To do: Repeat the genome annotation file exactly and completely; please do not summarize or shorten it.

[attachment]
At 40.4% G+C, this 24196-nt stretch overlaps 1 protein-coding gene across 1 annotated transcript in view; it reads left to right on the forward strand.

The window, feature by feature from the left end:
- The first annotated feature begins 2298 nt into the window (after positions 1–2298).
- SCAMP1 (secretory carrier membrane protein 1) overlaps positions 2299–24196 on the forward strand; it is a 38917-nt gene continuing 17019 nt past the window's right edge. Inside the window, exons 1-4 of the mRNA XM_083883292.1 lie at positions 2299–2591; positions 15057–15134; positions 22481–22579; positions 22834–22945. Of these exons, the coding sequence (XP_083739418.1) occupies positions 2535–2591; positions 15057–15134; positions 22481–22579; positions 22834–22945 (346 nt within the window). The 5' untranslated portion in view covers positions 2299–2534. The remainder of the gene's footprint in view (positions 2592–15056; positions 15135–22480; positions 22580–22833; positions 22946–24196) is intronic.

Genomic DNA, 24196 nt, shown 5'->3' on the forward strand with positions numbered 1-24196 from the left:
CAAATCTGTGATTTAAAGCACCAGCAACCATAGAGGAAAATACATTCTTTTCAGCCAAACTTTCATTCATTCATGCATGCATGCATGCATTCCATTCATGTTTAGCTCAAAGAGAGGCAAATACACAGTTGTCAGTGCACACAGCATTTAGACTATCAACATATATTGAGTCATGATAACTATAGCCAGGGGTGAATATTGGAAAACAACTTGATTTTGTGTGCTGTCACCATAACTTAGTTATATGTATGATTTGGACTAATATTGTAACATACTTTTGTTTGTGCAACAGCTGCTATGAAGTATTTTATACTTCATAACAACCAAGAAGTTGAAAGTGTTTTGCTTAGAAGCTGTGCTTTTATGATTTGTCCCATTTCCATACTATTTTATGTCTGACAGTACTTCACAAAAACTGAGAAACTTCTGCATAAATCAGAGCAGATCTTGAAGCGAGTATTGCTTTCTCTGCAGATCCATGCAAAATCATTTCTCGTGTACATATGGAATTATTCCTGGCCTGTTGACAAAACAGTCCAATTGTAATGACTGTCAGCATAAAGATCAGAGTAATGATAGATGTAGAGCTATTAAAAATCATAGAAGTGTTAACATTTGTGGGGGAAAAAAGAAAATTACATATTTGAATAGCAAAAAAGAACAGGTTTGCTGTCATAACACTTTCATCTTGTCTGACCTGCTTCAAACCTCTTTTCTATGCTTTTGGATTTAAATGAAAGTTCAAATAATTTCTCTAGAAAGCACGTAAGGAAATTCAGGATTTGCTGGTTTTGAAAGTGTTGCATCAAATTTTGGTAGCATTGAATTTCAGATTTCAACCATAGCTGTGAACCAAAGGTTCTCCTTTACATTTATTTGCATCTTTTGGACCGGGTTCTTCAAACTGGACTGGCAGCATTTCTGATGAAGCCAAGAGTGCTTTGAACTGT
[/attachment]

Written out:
At 40.4% G+C, this 24196-nt stretch overlaps 1 protein-coding gene across 1 annotated transcript in view; it reads left to right on the forward strand.

The window, feature by feature from the left end:
- The first annotated feature begins 2298 nt into the window (after positions 1–2298).
- SCAMP1 (secretory carrier membrane protein 1) overlaps positions 2299–24196 on the forward strand; it is a 38917-nt gene continuing 17019 nt past the window's right edge. Inside the window, exons 1-4 of the mRNA XM_083883292.1 lie at positions 2299–2591; positions 15057–15134; positions 22481–22579; positions 22834–22945. Of these exons, the coding sequence (XP_083739418.1) occupies positions 2535–2591; positions 15057–15134; positions 22481–22579; positions 22834–22945 (346 nt within the window). The 5' untranslated portion in view covers positions 2299–2534. The remainder of the gene's footprint in view (positions 2592–15056; positions 15135–22480; positions 22580–22833; positions 22946–24196) is intronic.

Genomic DNA, 24196 nt, shown 5'->3' on the forward strand with positions numbered 1-24196 from the left:
CAAATCTGTGATTTAAAGCACCAGCAACCATAGAGGAAAATACATTCTTTTCAGCCAAACTTTCATTCATTCATGCATGCATGCATGCATTCCATTCATGTTTAGCTCAAAGAGAGGCAAATACACAGTTGTCAGTGCACACAGCATTTAGACTATCAACATATATTGAGTCATGATAACTATAGCCAGGGGTGAATATTGGAAAACAACTTGATTTTGTGTGCTGTCACCATAACTTAGTTATATGTATGATTTGGACTAATATTGTAACATACTTTTGTTTGTGCAACAGCTGCTATGAAGTATTTTATACTTCATAACAACCAAGAAGTTGAAAGTGTTTTGCTTAGAAGCTGTGCTTTTATGATTTGTCCCATTTCCATACTATTTTATGTCTGACAGTACTTCACAAAAACTGAGAAACTTCTGCATAAATCAGAGCAGATCTTGAAGCGAGTATTGCTTTCTCTGCAGATCCATGCAAAATCATTTCTCGTGTACATATGGAATTATTCCTGGCCTGTTGACAAAACAGTCCAATTGTAATGACTGTCAGCATAAAGATCAGAGTAATGATAGATGTAGAGCTATTAAAAATCATAGAAGTGTTAACATTTGTGGGGGAAAAAAGAAAATTACATATTTGAATAGCAAAAAAGAACAGGTTTGCTGTCATAACACTTTCATCTTGTCTGACCTGCTTCAAACCTCTTTTCTATGCTTTTGGATTTAAATGAAAGTTCAAATAATTTCTCTAGAAAGCACGTAAGGAAATTCAGGATTTGCTGGTTTTGAAAGTGTTGCATCAAATTTTGGTAGCATTGAATTTCAGATTTCAACCATAGCTGTGAACCAAAGGTTCTCCTTTACATTTATTTGCATCTTTTGGACCGGGTTCTTCAAACTGGACTGGCAGCATTTCTGATGAAGCCAAGAGTGCTTTGAACTGT